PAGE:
Jump to content

Search the Community

Showing results for tags 'export'.

More search options

  • Search By Tags

    Type tags separated by commas.
  • Search By Author

Content Type


  • General
  • MAF
    • BaRF
    • KCRF
    • MiRF
    • StRF
    • How To


  • General
  • Prayers
  • Sermons
  • Weddings


  • Files
  • Doco
    • Manuals
  • F5's F5 Files
  • Linux's Linux Files Generic
  • Linux's Linux Files RPM
  • Linux's Linux Files DPKG


  • Technology
    • General Technology Discussion
    • Apple
    • BlueCat
    • Cisco
    • Command Line Reference
    • Efficient IP
    • F5
    • Google
    • Hosting
    • InfoBlox
    • Logging
    • Lucent VitalQIP
    • Microsoft
    • Misc Hardware
    • Networking
    • Programming
    • SSL
    • Software
    • UNIX
    • Web
  • Information
    • Animals
    • Electronics
    • Food & Drink
    • Games
    • Hobbies & Activities
    • Holidays & Festivals
    • Humor
    • Kids
    • Movies & Films
    • Music
    • People & Places
    • Products & Brands
    • Professions
    • Religion
    • Science & Technology
    • Sports
    • TV & Radio
    • Vehicles
  • Music
  • Religion
  • F5's ASM Topics
  • F5's Training Topics
  • F5's F5 General Topics
  • F5's iRules Discussions
  • F5's Hardware Discussions
  • F5's LTM Topics
  • F5's GTM Topics
  • F5's BIG-IQ Topics
  • Linux's Linux Discussions
  • Apple's Apple Forum
  • Programming's Programming Tools


There are no results to display.

There are no results to display.

Find results in...

Find results that contain...

Date Created

  • Start


Last Updated

  • Start


Filter by number of...


  • Start



First Name

Last Name

Source that brought you here


User URL

About Me














Festival Job Title

Found 1 result

  1. At some points you may want to audit your external GTM for any RFC1918 addresses and here is a simple script that will do the trick SSH to your GTM and create a text file with the following contents (I name the file rfc1918audit.py) # This script will give DNS records private ip addresses 10.x.x.x or 172.x.x.x or 192.168.x.x in external DNS (view) import re,os os.system('dnsxdump > xdump') f = open('xdump', 'r') for line in f: parts = line.split() if ( len(parts) > 4 and (parts[4].startswith( '172.' ) or parts[4].startswith( '192.168.' ) or parts[4].startswith( '10.' )) ): print parts[0], " ", parts[3], " ", parts[4] os.remove('xdump') Run the script python /var/tmp/rfc1918audit.py > rfc1918audit.txt Look at the output less rfc1918audit.txt And if you just want to know how many you have you can count the rows in your text file by running wc -l rfc1918audit.txt Hope that helps someone Reference Material: Python Modules Used re This module provides regular expression matching operations similar to those found in Perl. Both patterns and strings to be searched can be Unicode strings as well as 8-bit strings. However, Unicode strings and 8-bit strings cannot be mixed: that is, you cannot match a Unicode string with a byte pattern or vice-versa; similarly, when asking for a substitution, the replacement string must be of the same type as both the pattern and the search string. Regular expressions use the backslash character ('\') to indicate special forms or to allow special characters to be used without invoking their special meaning. This collides with Python’s usage of the same character for the same purpose in string literals; for example, to match a literal backslash, one might have to write '\\\\' as the pattern string, because the regular expression must be \\, and each backslash must be expressed as \\ inside a regular Python string literal. The solution is to use Python’s raw string notation for regular expression patterns; backslashes are not handled in any special way in a string literal prefixed with 'r'. So r"\n" is a two-character string containing '\' and 'n', while "\n" is a one-character string containing a newline. Usually patterns will be expressed in Python code using this raw string notation. It is important to note that most regular expression operations are available as module-level functions and methods on compiled regular expressions. The functions are shortcuts that don’t require you to compile a regex object first, but miss some fine-tuning parameters. os os.system(command) Execute the command (a string) in a subshell. This is implemented by calling the Standard C function system(), and has the same limitations. Changes to sys.stdin, etc. are not reflected in the environment of the executed command. If command generates any output, it will be sent to the interpreter standard output stream. On Unix, the return value is the exit status of the process encoded in the format specified for wait(). Note that POSIX does not specify the meaning of the return value of the C system()function, so the return value of the Python function is system-dependent. The subprocess module provides more powerful facilities for spawning new processes and retrieving their results; using that module is preferable to using this function. See the Replacing Older Functions with the subprocess Module section in the subprocess documentation for some helpful recipes. SUMMARY: run dnsxdump > xdump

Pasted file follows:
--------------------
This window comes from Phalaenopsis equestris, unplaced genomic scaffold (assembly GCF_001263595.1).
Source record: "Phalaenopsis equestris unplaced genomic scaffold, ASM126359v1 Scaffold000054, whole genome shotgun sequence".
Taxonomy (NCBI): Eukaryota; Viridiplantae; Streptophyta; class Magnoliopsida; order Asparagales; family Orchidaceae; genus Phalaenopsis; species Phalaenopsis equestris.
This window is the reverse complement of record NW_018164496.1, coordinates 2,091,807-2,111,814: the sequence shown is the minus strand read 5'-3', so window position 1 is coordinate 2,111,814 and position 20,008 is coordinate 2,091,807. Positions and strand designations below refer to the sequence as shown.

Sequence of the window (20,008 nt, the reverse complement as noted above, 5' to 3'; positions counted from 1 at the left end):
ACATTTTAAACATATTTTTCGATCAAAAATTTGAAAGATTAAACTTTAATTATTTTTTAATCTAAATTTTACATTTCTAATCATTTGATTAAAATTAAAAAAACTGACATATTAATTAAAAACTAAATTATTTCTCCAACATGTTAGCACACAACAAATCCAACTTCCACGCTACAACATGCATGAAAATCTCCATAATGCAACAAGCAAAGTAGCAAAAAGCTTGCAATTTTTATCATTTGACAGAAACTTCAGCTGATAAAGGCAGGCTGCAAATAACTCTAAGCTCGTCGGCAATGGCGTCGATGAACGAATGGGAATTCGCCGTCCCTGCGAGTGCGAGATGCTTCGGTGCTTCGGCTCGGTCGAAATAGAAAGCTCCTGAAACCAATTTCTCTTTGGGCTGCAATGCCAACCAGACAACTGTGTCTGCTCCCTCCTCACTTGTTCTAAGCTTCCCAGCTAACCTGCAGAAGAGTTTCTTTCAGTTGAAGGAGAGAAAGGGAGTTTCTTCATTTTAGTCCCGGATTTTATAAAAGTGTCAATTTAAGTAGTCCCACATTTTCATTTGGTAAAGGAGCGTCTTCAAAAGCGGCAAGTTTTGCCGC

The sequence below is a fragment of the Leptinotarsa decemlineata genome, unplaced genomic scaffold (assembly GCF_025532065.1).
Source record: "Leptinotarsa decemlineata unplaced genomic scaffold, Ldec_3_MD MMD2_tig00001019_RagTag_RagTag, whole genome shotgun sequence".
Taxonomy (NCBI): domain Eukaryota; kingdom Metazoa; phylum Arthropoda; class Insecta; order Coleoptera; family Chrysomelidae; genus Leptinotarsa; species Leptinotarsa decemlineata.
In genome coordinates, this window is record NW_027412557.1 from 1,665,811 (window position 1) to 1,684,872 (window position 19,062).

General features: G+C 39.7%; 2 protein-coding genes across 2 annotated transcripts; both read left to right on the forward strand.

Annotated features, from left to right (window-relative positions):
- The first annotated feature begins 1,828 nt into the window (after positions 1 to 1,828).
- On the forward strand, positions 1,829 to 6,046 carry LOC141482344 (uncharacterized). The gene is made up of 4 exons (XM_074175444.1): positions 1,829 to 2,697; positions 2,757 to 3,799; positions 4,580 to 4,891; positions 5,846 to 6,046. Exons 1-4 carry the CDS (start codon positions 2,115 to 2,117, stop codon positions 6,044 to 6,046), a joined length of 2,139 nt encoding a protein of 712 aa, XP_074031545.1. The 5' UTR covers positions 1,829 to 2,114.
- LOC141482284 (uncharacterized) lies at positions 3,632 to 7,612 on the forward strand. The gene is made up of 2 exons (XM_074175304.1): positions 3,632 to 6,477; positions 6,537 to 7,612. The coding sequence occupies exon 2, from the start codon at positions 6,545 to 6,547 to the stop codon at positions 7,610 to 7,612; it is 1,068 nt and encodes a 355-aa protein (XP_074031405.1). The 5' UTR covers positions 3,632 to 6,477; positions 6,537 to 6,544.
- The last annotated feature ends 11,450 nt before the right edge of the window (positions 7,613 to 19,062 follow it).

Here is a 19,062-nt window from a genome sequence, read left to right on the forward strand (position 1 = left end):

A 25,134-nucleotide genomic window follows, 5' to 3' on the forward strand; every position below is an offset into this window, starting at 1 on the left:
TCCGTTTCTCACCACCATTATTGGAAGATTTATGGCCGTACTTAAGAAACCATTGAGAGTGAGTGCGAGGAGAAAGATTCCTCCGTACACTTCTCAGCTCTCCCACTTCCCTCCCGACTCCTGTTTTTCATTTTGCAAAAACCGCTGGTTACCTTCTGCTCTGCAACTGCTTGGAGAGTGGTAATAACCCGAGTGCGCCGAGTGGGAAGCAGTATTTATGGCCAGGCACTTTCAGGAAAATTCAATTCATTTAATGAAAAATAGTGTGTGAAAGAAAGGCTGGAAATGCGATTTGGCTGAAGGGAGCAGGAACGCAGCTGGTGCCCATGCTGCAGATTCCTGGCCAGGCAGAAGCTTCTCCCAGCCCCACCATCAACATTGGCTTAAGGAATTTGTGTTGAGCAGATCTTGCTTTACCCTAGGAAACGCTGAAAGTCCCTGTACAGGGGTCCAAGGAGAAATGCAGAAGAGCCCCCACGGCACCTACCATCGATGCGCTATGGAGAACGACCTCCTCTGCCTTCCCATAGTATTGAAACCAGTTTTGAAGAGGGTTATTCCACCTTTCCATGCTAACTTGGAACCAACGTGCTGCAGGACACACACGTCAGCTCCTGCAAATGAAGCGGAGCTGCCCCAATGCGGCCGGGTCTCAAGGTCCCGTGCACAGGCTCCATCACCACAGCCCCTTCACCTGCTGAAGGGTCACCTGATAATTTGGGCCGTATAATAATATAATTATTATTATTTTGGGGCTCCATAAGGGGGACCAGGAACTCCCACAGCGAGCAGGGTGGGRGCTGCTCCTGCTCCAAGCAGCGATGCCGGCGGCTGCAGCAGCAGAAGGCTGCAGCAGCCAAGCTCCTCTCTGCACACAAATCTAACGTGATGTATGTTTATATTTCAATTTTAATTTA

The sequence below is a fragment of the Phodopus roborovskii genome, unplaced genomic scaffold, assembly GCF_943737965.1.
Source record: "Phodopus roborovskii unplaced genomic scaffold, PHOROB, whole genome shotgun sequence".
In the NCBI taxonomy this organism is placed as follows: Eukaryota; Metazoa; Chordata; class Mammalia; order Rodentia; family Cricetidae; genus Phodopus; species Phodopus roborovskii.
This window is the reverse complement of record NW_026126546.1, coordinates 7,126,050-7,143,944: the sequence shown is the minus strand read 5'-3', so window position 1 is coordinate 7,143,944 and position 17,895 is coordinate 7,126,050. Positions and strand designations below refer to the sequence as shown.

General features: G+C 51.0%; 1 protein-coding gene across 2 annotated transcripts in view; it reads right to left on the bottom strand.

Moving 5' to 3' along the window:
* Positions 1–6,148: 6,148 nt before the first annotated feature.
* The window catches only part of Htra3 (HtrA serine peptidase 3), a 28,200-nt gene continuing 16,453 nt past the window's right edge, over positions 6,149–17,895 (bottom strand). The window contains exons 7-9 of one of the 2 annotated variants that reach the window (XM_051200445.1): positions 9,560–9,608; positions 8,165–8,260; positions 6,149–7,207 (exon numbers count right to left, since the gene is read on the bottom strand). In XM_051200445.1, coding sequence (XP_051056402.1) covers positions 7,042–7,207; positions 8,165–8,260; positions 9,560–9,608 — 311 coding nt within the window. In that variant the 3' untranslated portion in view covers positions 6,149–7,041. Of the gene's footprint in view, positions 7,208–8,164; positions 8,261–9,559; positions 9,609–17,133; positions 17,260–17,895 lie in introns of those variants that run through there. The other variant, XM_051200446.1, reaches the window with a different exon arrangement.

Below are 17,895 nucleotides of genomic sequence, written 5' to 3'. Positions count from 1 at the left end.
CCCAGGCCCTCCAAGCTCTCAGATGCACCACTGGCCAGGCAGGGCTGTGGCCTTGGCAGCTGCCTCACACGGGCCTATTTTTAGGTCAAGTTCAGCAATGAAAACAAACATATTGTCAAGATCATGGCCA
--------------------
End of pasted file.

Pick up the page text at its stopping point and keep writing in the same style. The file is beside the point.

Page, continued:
• Create New...